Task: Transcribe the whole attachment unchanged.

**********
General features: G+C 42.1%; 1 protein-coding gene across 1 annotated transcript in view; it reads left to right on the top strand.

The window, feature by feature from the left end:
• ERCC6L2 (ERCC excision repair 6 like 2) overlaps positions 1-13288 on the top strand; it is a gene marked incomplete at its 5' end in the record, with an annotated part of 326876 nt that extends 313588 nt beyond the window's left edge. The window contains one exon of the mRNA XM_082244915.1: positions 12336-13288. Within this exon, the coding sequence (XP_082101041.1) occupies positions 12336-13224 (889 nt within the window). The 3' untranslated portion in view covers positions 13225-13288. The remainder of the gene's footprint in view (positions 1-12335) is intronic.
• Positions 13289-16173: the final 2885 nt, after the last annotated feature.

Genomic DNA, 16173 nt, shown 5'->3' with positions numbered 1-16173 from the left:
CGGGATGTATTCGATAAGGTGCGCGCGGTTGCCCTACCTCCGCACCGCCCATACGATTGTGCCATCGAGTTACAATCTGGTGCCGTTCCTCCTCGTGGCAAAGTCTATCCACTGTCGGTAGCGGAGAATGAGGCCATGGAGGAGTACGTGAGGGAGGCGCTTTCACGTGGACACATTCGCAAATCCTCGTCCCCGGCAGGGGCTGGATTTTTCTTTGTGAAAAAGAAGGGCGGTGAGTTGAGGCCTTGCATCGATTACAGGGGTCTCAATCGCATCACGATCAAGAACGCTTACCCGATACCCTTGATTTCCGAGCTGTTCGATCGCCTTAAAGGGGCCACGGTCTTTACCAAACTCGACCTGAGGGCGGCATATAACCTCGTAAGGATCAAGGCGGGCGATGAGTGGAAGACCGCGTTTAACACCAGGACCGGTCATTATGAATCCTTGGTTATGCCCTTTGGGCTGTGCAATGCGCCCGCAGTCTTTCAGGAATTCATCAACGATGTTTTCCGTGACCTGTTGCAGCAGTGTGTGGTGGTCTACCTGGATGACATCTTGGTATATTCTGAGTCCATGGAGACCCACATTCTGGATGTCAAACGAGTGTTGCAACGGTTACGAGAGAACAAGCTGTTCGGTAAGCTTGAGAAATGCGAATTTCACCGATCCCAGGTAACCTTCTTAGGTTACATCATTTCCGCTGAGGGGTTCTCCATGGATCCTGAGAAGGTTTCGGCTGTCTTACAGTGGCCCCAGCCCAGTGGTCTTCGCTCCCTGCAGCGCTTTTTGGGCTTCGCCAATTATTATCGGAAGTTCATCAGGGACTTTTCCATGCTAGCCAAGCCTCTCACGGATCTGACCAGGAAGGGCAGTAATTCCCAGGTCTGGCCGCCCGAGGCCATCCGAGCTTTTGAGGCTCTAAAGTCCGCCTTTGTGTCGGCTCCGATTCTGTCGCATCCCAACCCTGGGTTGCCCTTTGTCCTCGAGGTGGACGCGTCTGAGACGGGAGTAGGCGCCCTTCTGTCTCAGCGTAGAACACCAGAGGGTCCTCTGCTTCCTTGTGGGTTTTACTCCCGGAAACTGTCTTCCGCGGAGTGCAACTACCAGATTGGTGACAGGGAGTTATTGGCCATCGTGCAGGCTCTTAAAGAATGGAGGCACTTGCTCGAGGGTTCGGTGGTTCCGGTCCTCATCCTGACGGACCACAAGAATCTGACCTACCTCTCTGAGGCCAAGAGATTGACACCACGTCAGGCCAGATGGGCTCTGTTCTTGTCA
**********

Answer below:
General features: G+C 42.1%; 1 protein-coding gene across 1 annotated transcript in view; it reads left to right on the top strand.

The window, feature by feature from the left end:
• ERCC6L2 (ERCC excision repair 6 like 2) overlaps positions 1-13288 on the top strand; it is a gene marked incomplete at its 5' end in the record, with an annotated part of 326876 nt that extends 313588 nt beyond the window's left edge. The window contains one exon of the mRNA XM_082244915.1: positions 12336-13288. Within this exon, the coding sequence (XP_082101041.1) occupies positions 12336-13224 (889 nt within the window). The 3' untranslated portion in view covers positions 13225-13288. The remainder of the gene's footprint in view (positions 1-12335) is intronic.
• Positions 13289-16173: the final 2885 nt, after the last annotated feature.

Genomic DNA, 16173 nt, shown 5'->3' with positions numbered 1-16173 from the left:
CGGGATGTATTCGATAAGGTGCGCGCGGTTGCCCTACCTCCGCACCGCCCATACGATTGTGCCATCGAGTTACAATCTGGTGCCGTTCCTCCTCGTGGCAAAGTCTATCCACTGTCGGTAGCGGAGAATGAGGCCATGGAGGAGTACGTGAGGGAGGCGCTTTCACGTGGACACATTCGCAAATCCTCGTCCCCGGCAGGGGCTGGATTTTTCTTTGTGAAAAAGAAGGGCGGTGAGTTGAGGCCTTGCATCGATTACAGGGGTCTCAATCGCATCACGATCAAGAACGCTTACCCGATACCCTTGATTTCCGAGCTGTTCGATCGCCTTAAAGGGGCCACGGTCTTTACCAAACTCGACCTGAGGGCGGCATATAACCTCGTAAGGATCAAGGCGGGCGATGAGTGGAAGACCGCGTTTAACACCAGGACCGGTCATTATGAATCCTTGGTTATGCCCTTTGGGCTGTGCAATGCGCCCGCAGTCTTTCAGGAATTCATCAACGATGTTTTCCGTGACCTGTTGCAGCAGTGTGTGGTGGTCTACCTGGATGACATCTTGGTATATTCTGAGTCCATGGAGACCCACATTCTGGATGTCAAACGAGTGTTGCAACGGTTACGAGAGAACAAGCTGTTCGGTAAGCTTGAGAAATGCGAATTTCACCGATCCCAGGTAACCTTCTTAGGTTACATCATTTCCGCTGAGGGGTTCTCCATGGATCCTGAGAAGGTTTCGGCTGTCTTACAGTGGCCCCAGCCCAGTGGTCTTCGCTCCCTGCAGCGCTTTTTGGGCTTCGCCAATTATTATCGGAAGTTCATCAGGGACTTTTCCATGCTAGCCAAGCCTCTCACGGATCTGACCAGGAAGGGCAGTAATTCCCAGGTCTGGCCGCCCGAGGCCATCCGAGCTTTTGAGGCTCTAAAGTCCGCCTTTGTGTCGGCTCCGATTCTGTCGCATCCCAACCCTGGGTTGCCCTTTGTCCTCGAGGTGGACGCGTCTGAGACGGGAGTAGGCGCCCTTCTGTCTCAGCGTAGAACACCAGAGGGTCCTCTGCTTCCTTGTGGGTTTTACTCCCGGAAACTGTCTTCCGCGGAGTGCAACTACCAGATTGGTGACAGGGAGTTATTGGCCATCGTGCAGGCTCTTAAAGAATGGAGGCACTTGCTCGAGGGTTCGGTGGTTCCGGTCCTCATCCTGACGGACCACAAGAATCTGACCTACCTCTCTGAGGCCAAGAGATTGACACCACGTCAGGCCAGATGGGCTCTGTTCTTGTCA